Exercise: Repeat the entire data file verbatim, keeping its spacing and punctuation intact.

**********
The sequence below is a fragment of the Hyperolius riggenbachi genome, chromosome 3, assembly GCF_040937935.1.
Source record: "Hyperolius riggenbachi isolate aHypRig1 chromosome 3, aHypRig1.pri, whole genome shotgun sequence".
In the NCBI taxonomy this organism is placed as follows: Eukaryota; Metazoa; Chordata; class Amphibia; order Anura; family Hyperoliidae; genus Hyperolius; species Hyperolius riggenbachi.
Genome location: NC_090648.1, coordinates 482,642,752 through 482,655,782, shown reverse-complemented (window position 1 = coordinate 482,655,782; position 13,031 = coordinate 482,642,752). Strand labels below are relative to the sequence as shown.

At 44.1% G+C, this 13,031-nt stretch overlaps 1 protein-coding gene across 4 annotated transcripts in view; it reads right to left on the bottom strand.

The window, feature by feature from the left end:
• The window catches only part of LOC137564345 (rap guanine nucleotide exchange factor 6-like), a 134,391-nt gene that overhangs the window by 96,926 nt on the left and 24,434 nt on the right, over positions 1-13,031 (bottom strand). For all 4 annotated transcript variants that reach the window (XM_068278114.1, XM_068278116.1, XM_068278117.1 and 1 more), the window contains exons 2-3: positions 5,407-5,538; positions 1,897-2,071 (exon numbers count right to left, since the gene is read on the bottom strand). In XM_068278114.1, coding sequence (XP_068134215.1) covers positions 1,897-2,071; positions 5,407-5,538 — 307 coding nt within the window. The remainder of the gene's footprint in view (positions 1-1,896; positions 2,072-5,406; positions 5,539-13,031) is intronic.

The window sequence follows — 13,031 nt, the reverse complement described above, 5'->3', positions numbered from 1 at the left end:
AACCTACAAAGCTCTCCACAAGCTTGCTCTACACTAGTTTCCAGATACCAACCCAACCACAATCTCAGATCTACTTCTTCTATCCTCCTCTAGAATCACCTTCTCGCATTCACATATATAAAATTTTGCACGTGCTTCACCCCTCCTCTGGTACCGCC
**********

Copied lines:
The sequence below is a fragment of the Hyperolius riggenbachi genome, chromosome 3, assembly GCF_040937935.1.
Source record: "Hyperolius riggenbachi isolate aHypRig1 chromosome 3, aHypRig1.pri, whole genome shotgun sequence".
In the NCBI taxonomy this organism is placed as follows: Eukaryota; Metazoa; Chordata; class Amphibia; order Anura; family Hyperoliidae; genus Hyperolius; species Hyperolius riggenbachi.
Genome location: NC_090648.1, coordinates 482,642,752 through 482,655,782, shown reverse-complemented (window position 1 = coordinate 482,655,782; position 13,031 = coordinate 482,642,752). Strand labels below are relative to the sequence as shown.

At 44.1% G+C, this 13,031-nt stretch overlaps 1 protein-coding gene across 4 annotated transcripts in view; it reads right to left on the bottom strand.

The window, feature by feature from the left end:
• The window catches only part of LOC137564345 (rap guanine nucleotide exchange factor 6-like), a 134,391-nt gene that overhangs the window by 96,926 nt on the left and 24,434 nt on the right, over positions 1-13,031 (bottom strand). For all 4 annotated transcript variants that reach the window (XM_068278114.1, XM_068278116.1, XM_068278117.1 and 1 more), the window contains exons 2-3: positions 5,407-5,538; positions 1,897-2,071 (exon numbers count right to left, since the gene is read on the bottom strand). In XM_068278114.1, coding sequence (XP_068134215.1) covers positions 1,897-2,071; positions 5,407-5,538 — 307 coding nt within the window. The remainder of the gene's footprint in view (positions 1-1,896; positions 2,072-5,406; positions 5,539-13,031) is intronic.

The window sequence follows — 13,031 nt, the reverse complement described above, 5'->3', positions numbered from 1 at the left end:
AACCTACAAAGCTCTCCACAAGCTTGCTCTACACTAGTTTCCAGATACCAACCCAACCACAATCTCAGATCTACTTCTTCTATCCTCCTCTAGAATCACCTTCTCGCATTCACATATATAAAATTTTGCACGTGCTTCACCCCTCCTCTGGTACCGCC